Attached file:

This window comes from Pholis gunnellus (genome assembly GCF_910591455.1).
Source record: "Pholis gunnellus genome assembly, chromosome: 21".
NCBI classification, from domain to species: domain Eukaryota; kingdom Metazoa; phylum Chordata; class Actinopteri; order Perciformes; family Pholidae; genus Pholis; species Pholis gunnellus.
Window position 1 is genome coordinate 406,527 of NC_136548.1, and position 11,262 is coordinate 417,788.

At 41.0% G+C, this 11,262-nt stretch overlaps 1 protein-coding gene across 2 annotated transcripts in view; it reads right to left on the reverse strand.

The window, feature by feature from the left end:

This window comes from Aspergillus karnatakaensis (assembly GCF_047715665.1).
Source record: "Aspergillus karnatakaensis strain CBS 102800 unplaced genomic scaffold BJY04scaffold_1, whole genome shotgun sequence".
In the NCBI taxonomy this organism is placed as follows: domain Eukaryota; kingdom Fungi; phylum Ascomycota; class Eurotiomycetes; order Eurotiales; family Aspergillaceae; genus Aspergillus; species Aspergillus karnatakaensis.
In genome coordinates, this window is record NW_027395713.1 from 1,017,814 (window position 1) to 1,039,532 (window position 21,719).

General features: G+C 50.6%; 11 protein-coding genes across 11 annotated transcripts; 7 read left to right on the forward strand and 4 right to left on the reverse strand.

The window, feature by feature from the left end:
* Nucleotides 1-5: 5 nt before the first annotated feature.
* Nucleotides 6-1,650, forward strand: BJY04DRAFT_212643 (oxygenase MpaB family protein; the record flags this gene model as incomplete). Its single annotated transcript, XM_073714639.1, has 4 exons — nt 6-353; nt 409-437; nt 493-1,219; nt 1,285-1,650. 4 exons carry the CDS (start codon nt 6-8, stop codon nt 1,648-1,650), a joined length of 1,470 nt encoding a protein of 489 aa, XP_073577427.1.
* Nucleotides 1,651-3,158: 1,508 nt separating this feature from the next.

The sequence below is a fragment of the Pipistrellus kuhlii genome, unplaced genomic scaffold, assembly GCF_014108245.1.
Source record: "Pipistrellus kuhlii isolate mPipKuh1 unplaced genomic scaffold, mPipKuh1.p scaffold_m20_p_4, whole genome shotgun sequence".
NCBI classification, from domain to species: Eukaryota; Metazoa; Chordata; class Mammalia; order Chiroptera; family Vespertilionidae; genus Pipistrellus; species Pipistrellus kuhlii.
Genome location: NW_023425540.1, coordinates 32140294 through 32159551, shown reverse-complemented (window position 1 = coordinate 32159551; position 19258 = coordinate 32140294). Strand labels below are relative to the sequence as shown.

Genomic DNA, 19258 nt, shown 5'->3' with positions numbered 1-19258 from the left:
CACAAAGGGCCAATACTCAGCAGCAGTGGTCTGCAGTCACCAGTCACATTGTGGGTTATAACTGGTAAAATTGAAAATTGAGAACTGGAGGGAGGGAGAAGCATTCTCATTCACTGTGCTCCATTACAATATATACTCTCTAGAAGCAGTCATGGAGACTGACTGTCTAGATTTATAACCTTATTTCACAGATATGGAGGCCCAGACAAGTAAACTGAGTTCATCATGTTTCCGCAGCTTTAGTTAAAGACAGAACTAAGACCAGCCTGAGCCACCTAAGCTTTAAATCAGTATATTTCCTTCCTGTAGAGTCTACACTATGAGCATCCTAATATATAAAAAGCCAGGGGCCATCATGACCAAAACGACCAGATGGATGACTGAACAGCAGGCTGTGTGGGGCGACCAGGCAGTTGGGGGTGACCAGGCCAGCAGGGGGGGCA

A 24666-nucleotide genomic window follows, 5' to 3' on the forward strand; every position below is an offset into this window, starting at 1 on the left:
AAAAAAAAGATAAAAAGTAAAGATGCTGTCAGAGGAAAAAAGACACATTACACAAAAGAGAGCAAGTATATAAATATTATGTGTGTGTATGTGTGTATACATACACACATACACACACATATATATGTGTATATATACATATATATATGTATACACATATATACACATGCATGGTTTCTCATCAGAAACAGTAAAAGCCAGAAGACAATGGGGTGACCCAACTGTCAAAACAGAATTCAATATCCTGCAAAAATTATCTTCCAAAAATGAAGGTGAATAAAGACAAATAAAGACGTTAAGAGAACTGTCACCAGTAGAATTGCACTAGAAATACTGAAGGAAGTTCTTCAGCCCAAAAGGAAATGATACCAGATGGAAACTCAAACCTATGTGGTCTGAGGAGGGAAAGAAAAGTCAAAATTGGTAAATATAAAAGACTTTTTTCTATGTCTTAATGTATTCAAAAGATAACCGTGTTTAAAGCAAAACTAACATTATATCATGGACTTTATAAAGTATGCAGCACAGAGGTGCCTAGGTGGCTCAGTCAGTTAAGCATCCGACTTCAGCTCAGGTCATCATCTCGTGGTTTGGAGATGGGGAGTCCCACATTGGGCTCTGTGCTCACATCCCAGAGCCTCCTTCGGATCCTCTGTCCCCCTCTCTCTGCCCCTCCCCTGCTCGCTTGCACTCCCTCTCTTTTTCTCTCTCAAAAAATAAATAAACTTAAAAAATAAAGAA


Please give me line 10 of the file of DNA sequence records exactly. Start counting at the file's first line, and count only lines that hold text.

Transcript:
In genome coordinates, this window is record NW_027395713.1 from 1,017,814 (window position 1) to 1,039,532 (window position 21,719).